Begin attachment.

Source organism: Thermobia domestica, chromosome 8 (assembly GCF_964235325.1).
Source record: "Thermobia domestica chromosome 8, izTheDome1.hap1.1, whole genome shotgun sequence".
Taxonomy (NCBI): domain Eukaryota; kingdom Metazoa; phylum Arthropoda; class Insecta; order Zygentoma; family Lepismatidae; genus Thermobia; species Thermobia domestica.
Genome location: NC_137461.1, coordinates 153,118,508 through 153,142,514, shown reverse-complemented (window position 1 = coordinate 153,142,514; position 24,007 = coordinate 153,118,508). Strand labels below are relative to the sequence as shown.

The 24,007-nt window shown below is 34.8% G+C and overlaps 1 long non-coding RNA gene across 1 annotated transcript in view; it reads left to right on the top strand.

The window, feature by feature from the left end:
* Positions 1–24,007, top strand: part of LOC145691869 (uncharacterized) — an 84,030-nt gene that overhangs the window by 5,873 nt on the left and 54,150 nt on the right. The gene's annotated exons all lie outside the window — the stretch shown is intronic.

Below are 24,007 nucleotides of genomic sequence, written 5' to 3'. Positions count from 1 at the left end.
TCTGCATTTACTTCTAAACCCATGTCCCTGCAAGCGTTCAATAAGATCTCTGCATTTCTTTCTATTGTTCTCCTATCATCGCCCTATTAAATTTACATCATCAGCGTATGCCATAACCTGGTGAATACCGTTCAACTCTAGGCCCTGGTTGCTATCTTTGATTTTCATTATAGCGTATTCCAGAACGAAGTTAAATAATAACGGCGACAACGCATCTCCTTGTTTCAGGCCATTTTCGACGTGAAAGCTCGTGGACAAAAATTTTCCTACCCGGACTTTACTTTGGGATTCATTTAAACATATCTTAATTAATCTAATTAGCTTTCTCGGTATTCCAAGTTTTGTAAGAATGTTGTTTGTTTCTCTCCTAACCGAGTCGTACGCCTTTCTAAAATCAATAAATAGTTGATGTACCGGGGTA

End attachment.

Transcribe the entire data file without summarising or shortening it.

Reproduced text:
Source organism: Thermobia domestica, chromosome 8 (assembly GCF_964235325.1).
Source record: "Thermobia domestica chromosome 8, izTheDome1.hap1.1, whole genome shotgun sequence".
Taxonomy (NCBI): domain Eukaryota; kingdom Metazoa; phylum Arthropoda; class Insecta; order Zygentoma; family Lepismatidae; genus Thermobia; species Thermobia domestica.
Genome location: NC_137461.1, coordinates 153,118,508 through 153,142,514, shown reverse-complemented (window position 1 = coordinate 153,142,514; position 24,007 = coordinate 153,118,508). Strand labels below are relative to the sequence as shown.

The 24,007-nt window shown below is 34.8% G+C and overlaps 1 long non-coding RNA gene across 1 annotated transcript in view; it reads left to right on the top strand.

The window, feature by feature from the left end:
* Positions 1–24,007, top strand: part of LOC145691869 (uncharacterized) — an 84,030-nt gene that overhangs the window by 5,873 nt on the left and 54,150 nt on the right. The gene's annotated exons all lie outside the window — the stretch shown is intronic.

Below are 24,007 nucleotides of genomic sequence, written 5' to 3'. Positions count from 1 at the left end.
TCTGCATTTACTTCTAAACCCATGTCCCTGCAAGCGTTCAATAAGATCTCTGCATTTCTTTCTATTGTTCTCCTATCATCGCCCTATTAAATTTACATCATCAGCGTATGCCATAACCTGGTGAATACCGTTCAACTCTAGGCCCTGGTTGCTATCTTTGATTTTCATTATAGCGTATTCCAGAACGAAGTTAAATAATAACGGCGACAACGCATCTCCTTGTTTCAGGCCATTTTCGACGTGAAAGCTCGTGGACAAAAATTTTCCTACCCGGACTTTACTTTGGGATTCATTTAAACATATCTTAATTAATCTAATTAGCTTTCTCGGTATTCCAAGTTTTGTAAGAATGTTGTTTGTTTCTCTCCTAACCGAGTCGTACGCCTTTCTAAAATCAATAAATAGTTGATGTACCGGGGTA